Hydraulic hybrids are strictly for trucks, especially those that need to make frequent stops but generally travel slowly. Think courier services, mail trucks, garbage trucks, school buses, city buses etc.

The system is cheaper than an electric hybrid and potentially suitable for retrofitting to stinky legacy diesels. You'd have to replace the mechanical accelerator wire with a computerized hybdrid controller, though, to fool the old engine.

I would love to see hydraulic hybrid trucks. Each Monday and Thursday, a huge old garbage truck drives by every home in this city. The driver slams on the breaks, throws in the garbage and then floors it again, while he travels 40 to 75 feet to the next house.

What a waste! I often see skid marks on the street after he leaves, though that may be from the recycle truck, which drives the same way, but once a week.

Note that “fuel efficiency” measured in MPG is better by 60-70%, while CO2 emissions (which are directly proportional to “fuel efficiency” measured in l/100km at same fuel) is lower only by 40%.

General formulae is : Y = X/(1+X), Where:

Y – PER CENT of fuel efficiency improvement, calculated using L/100km measurements;

X –PER CENT of fuel efficiency improvement, calculated using MPG measurements.

In our case 0.65/1.65 = 0.394.. or approximately 40%

P.S. Carbon content of gasoline is 2.421 kg per gallon, and carbon content of diesel fuel is 2.778 kg per gallon, or 15% higher then gasoline: http://www.epa.gov/otaq/climate/420f05001.htm

So, oddly enough, diesel vehicle having 18% higher MPG then gasoline one emits same amount of CO2 per mile traveled.

the cost of hybrids has virtually nothing to do with the extras. the hybridization makes the car expensive. in order to increase the value of the car for little extra cost, they throw in the extras so people won't gasp at the idea of paying $7000 for just fuel economy. this makes their hybrids much less profitable than comparably equipped vehicles, but more palatable to consumers.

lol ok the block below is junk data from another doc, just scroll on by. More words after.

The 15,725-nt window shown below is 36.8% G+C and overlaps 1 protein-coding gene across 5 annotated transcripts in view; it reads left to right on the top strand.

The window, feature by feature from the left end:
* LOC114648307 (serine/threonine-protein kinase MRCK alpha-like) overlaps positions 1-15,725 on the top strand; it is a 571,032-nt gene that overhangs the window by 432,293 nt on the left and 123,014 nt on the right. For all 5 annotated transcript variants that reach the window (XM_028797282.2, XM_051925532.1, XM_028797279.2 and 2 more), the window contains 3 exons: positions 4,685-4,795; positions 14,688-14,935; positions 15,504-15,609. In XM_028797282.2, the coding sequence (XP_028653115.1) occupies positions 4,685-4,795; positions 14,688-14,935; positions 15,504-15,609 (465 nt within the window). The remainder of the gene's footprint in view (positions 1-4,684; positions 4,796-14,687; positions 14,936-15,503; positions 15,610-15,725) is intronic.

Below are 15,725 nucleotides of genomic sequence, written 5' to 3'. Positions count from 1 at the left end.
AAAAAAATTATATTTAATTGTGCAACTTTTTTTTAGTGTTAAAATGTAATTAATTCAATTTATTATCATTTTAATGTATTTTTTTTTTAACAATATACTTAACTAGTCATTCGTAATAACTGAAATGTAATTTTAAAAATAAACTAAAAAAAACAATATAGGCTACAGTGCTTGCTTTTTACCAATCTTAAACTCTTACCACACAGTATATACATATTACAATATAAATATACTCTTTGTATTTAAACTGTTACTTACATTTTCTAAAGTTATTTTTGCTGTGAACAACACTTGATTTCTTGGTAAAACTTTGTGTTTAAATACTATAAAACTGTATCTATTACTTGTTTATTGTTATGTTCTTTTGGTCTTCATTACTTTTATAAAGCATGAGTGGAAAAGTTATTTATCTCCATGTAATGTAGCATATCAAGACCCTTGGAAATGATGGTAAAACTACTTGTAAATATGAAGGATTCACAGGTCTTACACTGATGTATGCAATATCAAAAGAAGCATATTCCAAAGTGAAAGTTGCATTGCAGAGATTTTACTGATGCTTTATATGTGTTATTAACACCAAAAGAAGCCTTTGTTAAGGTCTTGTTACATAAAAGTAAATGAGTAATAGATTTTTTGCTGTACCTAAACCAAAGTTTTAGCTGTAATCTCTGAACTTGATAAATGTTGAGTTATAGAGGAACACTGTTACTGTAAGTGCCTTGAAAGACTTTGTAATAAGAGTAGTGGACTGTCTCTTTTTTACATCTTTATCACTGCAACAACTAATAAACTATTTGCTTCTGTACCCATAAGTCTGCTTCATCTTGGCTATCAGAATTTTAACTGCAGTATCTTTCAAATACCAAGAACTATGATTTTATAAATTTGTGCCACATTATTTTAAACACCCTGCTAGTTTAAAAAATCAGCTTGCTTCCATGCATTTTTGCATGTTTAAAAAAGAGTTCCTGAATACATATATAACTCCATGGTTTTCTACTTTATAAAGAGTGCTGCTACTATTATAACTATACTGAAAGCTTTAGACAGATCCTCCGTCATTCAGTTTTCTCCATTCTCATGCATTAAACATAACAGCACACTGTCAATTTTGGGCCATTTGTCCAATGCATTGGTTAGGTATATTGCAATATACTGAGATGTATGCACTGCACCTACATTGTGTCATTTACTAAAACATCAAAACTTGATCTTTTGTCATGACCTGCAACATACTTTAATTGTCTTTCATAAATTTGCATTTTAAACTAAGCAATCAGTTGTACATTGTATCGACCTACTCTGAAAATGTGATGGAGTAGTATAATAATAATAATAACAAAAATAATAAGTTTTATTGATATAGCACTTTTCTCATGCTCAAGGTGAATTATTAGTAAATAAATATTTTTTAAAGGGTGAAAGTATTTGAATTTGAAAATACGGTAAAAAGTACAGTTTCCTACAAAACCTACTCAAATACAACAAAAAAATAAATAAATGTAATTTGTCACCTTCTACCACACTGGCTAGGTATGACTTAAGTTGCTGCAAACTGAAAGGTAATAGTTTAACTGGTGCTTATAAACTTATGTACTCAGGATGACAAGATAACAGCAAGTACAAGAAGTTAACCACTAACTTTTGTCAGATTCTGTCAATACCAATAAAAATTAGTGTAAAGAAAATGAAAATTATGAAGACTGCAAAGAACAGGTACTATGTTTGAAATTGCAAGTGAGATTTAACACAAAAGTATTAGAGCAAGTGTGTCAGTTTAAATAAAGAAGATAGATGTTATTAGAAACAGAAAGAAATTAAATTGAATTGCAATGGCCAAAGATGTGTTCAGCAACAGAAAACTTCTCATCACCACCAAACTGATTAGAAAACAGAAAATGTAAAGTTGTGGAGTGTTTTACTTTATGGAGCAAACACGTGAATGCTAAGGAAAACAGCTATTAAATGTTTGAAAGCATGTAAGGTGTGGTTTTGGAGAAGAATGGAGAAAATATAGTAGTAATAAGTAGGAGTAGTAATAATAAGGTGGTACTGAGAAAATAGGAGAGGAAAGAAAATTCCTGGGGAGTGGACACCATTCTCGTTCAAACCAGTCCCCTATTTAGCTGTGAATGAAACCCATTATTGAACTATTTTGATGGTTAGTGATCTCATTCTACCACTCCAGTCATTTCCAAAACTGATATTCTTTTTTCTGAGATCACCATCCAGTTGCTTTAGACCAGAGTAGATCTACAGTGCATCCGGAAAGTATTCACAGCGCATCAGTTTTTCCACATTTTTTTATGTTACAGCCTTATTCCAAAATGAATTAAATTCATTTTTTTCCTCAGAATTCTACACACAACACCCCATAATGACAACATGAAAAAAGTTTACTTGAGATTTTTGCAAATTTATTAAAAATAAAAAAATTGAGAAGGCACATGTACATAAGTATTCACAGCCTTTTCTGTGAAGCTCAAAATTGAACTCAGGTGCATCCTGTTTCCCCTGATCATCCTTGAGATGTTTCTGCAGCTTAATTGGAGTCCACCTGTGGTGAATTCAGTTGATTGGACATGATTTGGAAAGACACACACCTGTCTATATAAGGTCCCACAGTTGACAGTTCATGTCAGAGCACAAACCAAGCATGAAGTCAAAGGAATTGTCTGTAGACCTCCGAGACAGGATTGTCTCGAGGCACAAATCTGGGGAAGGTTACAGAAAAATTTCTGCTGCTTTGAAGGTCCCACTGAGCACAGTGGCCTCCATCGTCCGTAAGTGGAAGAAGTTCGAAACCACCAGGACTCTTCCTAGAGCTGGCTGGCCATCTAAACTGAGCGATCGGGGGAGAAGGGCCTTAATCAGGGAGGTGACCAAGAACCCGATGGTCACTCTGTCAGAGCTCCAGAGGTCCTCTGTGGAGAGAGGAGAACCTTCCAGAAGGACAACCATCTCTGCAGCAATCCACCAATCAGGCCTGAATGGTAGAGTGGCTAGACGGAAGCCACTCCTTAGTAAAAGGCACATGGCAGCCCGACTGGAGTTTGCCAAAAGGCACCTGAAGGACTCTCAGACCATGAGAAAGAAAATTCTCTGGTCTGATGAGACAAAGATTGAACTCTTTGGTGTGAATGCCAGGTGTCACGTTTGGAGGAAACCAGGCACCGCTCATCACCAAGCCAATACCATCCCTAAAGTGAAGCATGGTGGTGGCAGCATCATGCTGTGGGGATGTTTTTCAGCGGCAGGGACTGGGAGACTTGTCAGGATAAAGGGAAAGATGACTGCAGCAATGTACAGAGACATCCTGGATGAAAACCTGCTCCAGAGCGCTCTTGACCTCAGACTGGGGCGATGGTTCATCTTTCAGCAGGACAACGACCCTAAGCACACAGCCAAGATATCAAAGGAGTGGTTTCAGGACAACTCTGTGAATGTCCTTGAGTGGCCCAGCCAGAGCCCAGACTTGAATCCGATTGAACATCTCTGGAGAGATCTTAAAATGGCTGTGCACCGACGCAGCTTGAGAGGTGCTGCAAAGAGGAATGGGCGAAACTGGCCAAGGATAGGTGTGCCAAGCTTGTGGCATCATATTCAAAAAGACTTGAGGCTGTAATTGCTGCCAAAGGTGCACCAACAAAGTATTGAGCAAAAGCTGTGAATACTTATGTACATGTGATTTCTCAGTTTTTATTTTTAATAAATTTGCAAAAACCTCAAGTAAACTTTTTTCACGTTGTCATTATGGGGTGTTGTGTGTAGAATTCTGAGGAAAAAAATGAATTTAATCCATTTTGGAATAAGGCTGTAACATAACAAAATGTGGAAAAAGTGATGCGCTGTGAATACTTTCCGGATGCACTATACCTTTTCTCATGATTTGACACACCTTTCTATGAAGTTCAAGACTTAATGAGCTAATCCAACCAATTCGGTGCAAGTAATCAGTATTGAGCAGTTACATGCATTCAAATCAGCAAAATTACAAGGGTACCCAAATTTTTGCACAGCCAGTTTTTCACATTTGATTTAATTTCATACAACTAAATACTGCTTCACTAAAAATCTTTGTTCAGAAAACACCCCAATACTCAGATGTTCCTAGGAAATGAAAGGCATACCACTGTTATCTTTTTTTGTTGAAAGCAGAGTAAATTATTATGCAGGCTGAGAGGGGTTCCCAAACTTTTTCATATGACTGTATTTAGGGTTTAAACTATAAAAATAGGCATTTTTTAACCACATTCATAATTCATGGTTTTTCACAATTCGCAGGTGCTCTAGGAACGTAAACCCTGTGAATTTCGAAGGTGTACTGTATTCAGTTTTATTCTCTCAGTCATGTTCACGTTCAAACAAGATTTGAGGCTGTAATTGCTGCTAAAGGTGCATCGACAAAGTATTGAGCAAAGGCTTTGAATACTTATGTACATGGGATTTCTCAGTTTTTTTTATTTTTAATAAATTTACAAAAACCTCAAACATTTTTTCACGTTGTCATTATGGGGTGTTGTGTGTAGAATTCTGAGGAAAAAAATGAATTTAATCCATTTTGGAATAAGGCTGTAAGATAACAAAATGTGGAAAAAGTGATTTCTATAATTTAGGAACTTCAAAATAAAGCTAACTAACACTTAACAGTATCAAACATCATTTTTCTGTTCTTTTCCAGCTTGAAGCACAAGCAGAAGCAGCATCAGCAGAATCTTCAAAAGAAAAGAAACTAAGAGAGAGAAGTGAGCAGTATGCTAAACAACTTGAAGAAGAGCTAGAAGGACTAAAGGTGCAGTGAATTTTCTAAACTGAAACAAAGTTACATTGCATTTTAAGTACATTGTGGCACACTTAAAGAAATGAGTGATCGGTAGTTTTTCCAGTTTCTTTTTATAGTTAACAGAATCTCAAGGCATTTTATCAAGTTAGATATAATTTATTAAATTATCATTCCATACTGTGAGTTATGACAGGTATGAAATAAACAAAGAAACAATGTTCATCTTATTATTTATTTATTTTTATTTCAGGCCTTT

Andrey -

x MPG US = (235.21/x) L/100km
x L/100km = (235.21/x) MPG

1 L/100km gasoline = 24 g/km CO2
1 L/100km diesel = 26.5 g/km CO2
(difference is due to fuel composition)

Ergo, if you double your fuel economy in MPG, you halve your fuel usage in L/100km and also halve your GHG footprint.

In US units:
x [MPG US] = 235.21/x * 24 * 1.609 = 9083/x [g CO2/mi]

10 MPG US = 908 g/mi CO2
20 MPG US = 454 g/mi CO2 (454g = 1 lb)
30 MPG US = 303 g/mi CO2
40 MPG US = 227 g/mi CO2
50 MPG US = 182 g/mi CO2
60 MPG US = 151 g/mi CO2

etc.

George,

Fun post :-) I bet the garbage truck makes a helluva noise as well!

In my subjective experience, diesel engines emit most during heavy acceleration (even brand new TDIs let out black smoke when the driver floors it). Removing the strain on the engine by such a hybrid system would really take away a lot of the noise and smoke from diesel engines in city traffic.

Luckily, busses and trucks are a lot less noisy here in Europe than in USA IMO, but I would still love to hear less of them.

I know pneumatic compression systems have been tested in Denmark some 10-15 years ago without much luck. But maybe modern computer controls and better hydraulic motors make the difference.

This sounds like a great system. Let's hope it works and gets implemented soon.

Andrey,